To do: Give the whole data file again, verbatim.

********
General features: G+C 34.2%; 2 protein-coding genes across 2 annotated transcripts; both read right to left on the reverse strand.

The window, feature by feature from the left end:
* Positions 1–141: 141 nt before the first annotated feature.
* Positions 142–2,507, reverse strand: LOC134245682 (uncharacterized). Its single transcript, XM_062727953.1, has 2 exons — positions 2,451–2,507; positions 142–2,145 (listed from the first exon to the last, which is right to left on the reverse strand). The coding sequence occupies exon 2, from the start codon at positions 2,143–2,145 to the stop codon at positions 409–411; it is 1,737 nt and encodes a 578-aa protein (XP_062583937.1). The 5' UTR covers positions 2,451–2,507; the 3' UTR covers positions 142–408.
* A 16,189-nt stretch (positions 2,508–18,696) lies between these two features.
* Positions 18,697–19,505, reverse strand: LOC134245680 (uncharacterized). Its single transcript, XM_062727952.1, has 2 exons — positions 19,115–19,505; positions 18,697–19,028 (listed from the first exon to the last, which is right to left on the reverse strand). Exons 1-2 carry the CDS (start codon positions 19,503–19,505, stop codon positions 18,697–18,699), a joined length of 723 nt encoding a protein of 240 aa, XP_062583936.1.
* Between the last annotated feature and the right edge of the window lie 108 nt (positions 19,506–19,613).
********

General features: G+C 34.2%; 2 protein-coding genes across 2 annotated transcripts; both read right to left on the reverse strand.

The window, feature by feature from the left end:
* Positions 1–141: 141 nt before the first annotated feature.
* Positions 142–2,507, reverse strand: LOC134245682 (uncharacterized). Its single transcript, XM_062727953.1, has 2 exons — positions 2,451–2,507; positions 142–2,145 (listed from the first exon to the last, which is right to left on the reverse strand). The coding sequence occupies exon 2, from the start codon at positions 2,143–2,145 to the stop codon at positions 409–411; it is 1,737 nt and encodes a 578-aa protein (XP_062583937.1). The 5' UTR covers positions 2,451–2,507; the 3' UTR covers positions 142–408.
* A 16,189-nt stretch (positions 2,508–18,696) lies between these two features.
* Positions 18,697–19,505, reverse strand: LOC134245680 (uncharacterized). Its single transcript, XM_062727952.1, has 2 exons — positions 19,115–19,505; positions 18,697–19,028 (listed from the first exon to the last, which is right to left on the reverse strand). Exons 1-2 carry the CDS (start codon positions 19,503–19,505, stop codon positions 18,697–18,699), a joined length of 723 nt encoding a protein of 240 aa, XP_062583936.1.
* Between the last annotated feature and the right edge of the window lie 108 nt (positions 19,506–19,613).